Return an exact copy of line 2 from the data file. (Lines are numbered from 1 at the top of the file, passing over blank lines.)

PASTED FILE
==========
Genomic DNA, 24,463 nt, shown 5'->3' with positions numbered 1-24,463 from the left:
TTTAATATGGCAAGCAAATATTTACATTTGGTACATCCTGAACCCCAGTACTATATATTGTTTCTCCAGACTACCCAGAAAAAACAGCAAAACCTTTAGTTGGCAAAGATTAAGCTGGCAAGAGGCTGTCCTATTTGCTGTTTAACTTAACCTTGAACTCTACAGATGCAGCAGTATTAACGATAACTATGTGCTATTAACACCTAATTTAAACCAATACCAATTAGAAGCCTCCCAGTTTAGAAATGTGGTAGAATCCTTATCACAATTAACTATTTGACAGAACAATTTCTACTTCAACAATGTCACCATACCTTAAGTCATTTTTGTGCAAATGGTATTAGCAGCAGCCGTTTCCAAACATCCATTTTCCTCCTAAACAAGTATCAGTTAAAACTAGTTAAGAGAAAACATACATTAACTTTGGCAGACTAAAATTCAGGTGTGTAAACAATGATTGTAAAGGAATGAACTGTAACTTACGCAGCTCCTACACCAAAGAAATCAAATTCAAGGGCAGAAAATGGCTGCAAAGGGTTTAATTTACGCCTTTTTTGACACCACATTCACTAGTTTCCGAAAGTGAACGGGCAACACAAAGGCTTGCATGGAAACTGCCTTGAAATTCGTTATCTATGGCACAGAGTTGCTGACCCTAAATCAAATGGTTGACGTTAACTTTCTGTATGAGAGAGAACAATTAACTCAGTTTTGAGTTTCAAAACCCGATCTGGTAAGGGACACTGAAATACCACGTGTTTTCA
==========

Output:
TTTAATATGGCAAGCAAATATTTACATTTGGTACATCCTGAACCCCAGTACTATATATTGTTTCTCCAGACTACCCAGAAAAAACAGCAAAACCTTTAGTTGGCAAAGATTAAGCTGGCAAGAGGCTGTCCTATTTGCTGTTTAACTTAACCTTGAACTCTACAGATGCAGCAGTATTAACGATAACTATGTGCTATTAACACCTAATTTAAACCAATACCAATTAGAAGCCTCCCAGTTTAGAAATGTGGTAGAATCCTTATCACAATTAACTATTTGACAGAACAATTTCTACTTCAACAATGTCACCATACCTTAAGTCATTTTTGTGCAAATGGTATTAGCAGCAGCCGTTTCCAAACATCCATTTTCCTCCTAAACAAGTATCAGTTAAAACTAGTTAAGAGAAAACATACATTAACTTTGGCAGACTAAAATTCAGGTGTGTAAACAATGATTGTAAAGGAATGAACTGTAACTTACGCAGCTCCTACACCAAAGAAATCAAATTCAAGGGCAGAAAATGGCTGCAAAGGGTTTAATTTACGCCTTTTTTGACACCACATTCACTAGTTTCCGAAAGTGAACGGGCAACACAAAGGCTTGCATGGAAACTGCCTTGAAATTCGTTATCTATGGCACAGAGTTGCTGACCCTAAATCAAATGGTTGACGTTAACTTTCTGTATGAGAGAGAACAATTAACTCAGTTTTGAGTTTCAAAACCCGATCTGGTAAGGGACACTGAAATACCACGTGTTTTCA